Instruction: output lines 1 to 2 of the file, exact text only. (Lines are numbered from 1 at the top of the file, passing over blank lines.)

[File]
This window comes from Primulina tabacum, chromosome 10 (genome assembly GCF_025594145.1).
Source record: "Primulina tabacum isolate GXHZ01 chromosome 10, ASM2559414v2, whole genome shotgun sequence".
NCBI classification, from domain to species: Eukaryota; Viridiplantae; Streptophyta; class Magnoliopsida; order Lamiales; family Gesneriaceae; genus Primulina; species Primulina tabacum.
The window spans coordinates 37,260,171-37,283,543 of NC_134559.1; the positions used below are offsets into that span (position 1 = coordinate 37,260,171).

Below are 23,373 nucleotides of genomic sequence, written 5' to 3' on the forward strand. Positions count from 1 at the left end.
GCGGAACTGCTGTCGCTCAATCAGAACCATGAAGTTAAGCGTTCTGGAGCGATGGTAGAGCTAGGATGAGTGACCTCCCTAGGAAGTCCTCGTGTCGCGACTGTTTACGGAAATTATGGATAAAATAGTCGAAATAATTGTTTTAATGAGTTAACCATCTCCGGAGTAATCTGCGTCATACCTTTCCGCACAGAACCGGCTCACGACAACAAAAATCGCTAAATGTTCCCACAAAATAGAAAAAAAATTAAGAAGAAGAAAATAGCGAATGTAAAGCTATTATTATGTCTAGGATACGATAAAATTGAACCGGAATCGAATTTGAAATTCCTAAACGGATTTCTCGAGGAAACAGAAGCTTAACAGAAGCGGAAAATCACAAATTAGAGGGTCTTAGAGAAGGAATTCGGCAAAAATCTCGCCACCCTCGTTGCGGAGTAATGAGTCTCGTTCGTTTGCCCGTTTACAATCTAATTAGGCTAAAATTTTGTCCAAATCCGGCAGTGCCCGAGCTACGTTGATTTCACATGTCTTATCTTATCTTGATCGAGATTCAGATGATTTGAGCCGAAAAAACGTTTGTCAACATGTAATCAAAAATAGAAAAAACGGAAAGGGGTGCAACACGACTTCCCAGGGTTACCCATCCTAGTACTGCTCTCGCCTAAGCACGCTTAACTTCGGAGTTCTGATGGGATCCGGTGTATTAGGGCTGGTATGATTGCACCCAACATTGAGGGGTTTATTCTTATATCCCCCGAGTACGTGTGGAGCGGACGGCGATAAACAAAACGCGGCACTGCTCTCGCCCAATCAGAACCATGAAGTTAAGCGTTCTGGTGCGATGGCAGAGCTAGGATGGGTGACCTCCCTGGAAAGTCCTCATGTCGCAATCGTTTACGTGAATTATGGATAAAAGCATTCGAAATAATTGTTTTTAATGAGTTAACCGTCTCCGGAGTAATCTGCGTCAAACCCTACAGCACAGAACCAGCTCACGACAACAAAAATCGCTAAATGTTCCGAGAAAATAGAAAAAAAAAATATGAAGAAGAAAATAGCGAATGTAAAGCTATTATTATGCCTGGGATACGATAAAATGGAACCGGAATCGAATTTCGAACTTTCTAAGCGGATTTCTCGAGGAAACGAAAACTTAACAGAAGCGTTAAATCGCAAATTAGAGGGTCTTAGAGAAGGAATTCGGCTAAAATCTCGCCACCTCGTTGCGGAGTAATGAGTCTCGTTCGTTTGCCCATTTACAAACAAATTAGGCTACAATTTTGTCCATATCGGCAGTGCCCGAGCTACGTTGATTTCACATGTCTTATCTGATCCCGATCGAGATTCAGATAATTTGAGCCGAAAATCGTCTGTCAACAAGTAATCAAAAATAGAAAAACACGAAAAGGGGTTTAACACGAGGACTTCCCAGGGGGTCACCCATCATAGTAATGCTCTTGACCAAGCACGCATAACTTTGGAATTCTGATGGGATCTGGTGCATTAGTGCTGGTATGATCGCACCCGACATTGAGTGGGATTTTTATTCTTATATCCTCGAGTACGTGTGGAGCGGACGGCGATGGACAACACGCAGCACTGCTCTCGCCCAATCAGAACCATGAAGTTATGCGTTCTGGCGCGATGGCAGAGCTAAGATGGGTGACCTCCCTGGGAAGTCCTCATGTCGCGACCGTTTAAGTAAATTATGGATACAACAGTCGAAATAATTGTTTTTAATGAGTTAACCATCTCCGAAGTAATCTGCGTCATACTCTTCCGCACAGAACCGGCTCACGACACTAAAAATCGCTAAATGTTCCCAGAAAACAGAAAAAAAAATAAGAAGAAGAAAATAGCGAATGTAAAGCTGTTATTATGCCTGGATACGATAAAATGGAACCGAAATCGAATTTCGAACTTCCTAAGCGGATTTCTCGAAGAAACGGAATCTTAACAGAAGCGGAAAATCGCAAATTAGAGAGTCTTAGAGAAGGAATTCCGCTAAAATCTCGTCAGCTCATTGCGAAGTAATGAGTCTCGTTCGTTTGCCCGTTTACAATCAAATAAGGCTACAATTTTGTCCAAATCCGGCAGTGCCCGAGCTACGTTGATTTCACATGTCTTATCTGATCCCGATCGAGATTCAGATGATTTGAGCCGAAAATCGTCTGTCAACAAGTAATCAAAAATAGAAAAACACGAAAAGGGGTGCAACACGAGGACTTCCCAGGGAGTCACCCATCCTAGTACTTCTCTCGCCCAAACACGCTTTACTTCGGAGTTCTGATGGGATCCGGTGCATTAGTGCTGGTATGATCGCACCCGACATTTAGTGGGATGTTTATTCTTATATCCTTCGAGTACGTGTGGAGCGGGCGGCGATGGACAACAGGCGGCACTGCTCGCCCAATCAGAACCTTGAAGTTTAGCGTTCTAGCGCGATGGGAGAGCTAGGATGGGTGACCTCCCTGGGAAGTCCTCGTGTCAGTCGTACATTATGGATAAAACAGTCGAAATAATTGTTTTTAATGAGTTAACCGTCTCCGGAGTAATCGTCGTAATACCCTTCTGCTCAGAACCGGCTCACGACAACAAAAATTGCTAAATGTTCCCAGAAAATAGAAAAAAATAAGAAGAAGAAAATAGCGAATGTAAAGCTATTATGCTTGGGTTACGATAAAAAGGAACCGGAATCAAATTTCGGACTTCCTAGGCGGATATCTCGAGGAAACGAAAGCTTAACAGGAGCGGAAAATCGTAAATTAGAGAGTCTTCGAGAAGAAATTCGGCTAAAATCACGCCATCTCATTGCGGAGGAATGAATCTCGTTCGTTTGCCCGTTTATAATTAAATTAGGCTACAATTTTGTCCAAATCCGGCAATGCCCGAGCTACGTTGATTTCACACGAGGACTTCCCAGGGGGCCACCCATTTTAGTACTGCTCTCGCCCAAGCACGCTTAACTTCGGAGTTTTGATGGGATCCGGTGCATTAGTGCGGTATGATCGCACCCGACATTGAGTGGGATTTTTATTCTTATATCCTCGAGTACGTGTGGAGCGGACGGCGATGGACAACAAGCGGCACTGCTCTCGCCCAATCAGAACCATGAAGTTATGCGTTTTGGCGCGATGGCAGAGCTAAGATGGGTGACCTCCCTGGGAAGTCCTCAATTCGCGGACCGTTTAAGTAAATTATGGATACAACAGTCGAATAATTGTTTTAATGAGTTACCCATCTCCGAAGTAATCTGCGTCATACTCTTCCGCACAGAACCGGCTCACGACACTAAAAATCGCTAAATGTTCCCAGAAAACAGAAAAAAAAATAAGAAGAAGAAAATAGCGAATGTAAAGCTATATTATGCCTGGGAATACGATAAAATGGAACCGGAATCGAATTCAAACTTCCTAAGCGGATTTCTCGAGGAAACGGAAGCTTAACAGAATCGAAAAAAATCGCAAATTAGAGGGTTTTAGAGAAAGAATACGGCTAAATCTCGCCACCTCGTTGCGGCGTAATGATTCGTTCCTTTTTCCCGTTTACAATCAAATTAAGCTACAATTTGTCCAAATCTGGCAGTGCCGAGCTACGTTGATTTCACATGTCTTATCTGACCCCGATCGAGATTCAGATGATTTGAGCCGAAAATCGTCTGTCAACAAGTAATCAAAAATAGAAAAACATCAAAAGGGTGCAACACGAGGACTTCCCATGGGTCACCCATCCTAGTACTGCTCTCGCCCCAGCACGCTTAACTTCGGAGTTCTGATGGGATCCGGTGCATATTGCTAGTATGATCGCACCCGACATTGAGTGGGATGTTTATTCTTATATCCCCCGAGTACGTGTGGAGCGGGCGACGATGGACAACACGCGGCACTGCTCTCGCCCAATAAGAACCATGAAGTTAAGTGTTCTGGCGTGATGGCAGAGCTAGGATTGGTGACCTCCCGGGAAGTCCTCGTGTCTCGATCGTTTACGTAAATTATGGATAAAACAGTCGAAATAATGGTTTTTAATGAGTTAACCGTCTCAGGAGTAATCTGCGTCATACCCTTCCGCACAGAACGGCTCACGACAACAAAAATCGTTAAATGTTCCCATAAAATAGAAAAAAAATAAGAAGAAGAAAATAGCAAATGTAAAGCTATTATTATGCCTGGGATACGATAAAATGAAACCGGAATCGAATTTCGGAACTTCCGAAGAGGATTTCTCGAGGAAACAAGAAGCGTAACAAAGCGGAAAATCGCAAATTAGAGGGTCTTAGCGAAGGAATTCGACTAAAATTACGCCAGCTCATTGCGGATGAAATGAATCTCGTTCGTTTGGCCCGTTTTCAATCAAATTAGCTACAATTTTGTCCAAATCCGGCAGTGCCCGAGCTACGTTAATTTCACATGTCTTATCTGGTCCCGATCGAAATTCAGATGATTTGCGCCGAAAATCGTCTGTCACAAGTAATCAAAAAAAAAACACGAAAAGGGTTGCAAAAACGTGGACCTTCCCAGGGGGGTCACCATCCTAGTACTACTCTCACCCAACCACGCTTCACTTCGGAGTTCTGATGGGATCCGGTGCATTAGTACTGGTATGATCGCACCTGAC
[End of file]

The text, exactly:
This window comes from Primulina tabacum, chromosome 10 (genome assembly GCF_025594145.1).
Source record: "Primulina tabacum isolate GXHZ01 chromosome 10, ASM2559414v2, whole genome shotgun sequence".